SCOTT: That’s great advice. James, as an accountant, we’ve dealt with many mortgage brokers and finance brokers over the journey. One of the things that – in your intro, we talk about getting referral from people like ourselves, from the accountants to the brokers, without exchange of a fee involved. And that’s certainly our philosophy, but often the brokers will say to us, “Well, we need to get work from many accounts, so there’s no way that we can ever refer your work back because then we’d have to refer work to them as well, and there’s just not enough to go around.” How does that situation work?

JAMES: Yeah, sure. I reckon there’s two ways to look at this. There’s what you might call your inner sanctum or your high-quality referral partners; they’re people that you should almost be like the extension of their sales team, be that the broker for the accountant and the accountant for the broker. So in that regard, I think that if those two people were to create that really high-quality, cohesive relationship with each other, and they’re able to create connections and introductions on a regular, ongoing basis, then there shouldn’t be a need to be incentivized by a remuneration. The value comes through the mutual exchange of introductions from each other, to each other.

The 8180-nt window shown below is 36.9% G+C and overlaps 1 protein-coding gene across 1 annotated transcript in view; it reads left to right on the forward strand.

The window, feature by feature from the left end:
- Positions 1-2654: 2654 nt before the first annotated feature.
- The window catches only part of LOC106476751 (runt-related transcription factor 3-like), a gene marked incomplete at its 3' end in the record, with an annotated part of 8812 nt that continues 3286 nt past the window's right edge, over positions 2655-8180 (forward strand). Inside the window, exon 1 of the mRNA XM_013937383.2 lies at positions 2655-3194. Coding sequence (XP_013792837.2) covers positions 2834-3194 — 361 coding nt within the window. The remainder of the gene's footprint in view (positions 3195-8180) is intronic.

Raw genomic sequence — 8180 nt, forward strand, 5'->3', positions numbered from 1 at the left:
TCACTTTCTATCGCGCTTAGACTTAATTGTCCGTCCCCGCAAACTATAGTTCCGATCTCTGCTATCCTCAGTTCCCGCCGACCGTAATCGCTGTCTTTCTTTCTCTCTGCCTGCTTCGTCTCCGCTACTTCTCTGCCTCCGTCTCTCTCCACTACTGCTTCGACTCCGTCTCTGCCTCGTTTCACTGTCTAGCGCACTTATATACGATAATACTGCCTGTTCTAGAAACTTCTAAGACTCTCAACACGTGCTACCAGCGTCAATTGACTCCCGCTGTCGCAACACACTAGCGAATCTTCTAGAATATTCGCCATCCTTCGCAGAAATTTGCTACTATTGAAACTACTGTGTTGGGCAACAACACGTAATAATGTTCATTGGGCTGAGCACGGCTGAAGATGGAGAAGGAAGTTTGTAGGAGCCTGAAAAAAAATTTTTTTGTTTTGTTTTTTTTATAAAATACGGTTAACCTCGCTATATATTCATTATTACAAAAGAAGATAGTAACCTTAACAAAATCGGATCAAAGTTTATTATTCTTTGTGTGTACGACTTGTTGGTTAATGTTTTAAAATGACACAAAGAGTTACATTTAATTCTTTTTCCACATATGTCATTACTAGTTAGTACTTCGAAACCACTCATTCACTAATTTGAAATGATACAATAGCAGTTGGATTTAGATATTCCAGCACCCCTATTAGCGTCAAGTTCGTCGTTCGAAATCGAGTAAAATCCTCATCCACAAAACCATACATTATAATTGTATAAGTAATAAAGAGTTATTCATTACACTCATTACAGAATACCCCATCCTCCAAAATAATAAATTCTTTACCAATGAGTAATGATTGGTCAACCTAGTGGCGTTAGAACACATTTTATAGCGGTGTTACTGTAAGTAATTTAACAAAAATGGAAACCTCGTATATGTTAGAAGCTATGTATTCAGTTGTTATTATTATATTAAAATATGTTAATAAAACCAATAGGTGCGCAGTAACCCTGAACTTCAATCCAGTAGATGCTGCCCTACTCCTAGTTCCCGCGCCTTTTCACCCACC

The next level out from that might be that you do have some people whom you remunerate because it’s a one-way thing. If the leads are only going one way, then there needs to be some type of compensation in return, be that a monetary exchange or be that some other type of compensation. The broker, for example, may not necessarily be giving you direct qualified clients per se, but they may be able to open doors for you in other avenues where you get access to networks and exposure that you might not have otherwise had. And sometimes that can be equally if not more valuable than having just one client.

I’m a big believer in having some core professionals around you so that you’re not competing with each other, but you’re collaborating and you’re adding value. And I actually think that if a lot of professionals had no more than six of the complementary professionals around them, where they collectively were aligned to each other in terms of support and mutual value, then if you did that really, really well and you were consistent with it and you had the right structure, there’s every chance that you probably wouldn’t need too many other avenues in order to generate consistency and opportunity to grow a successful practice.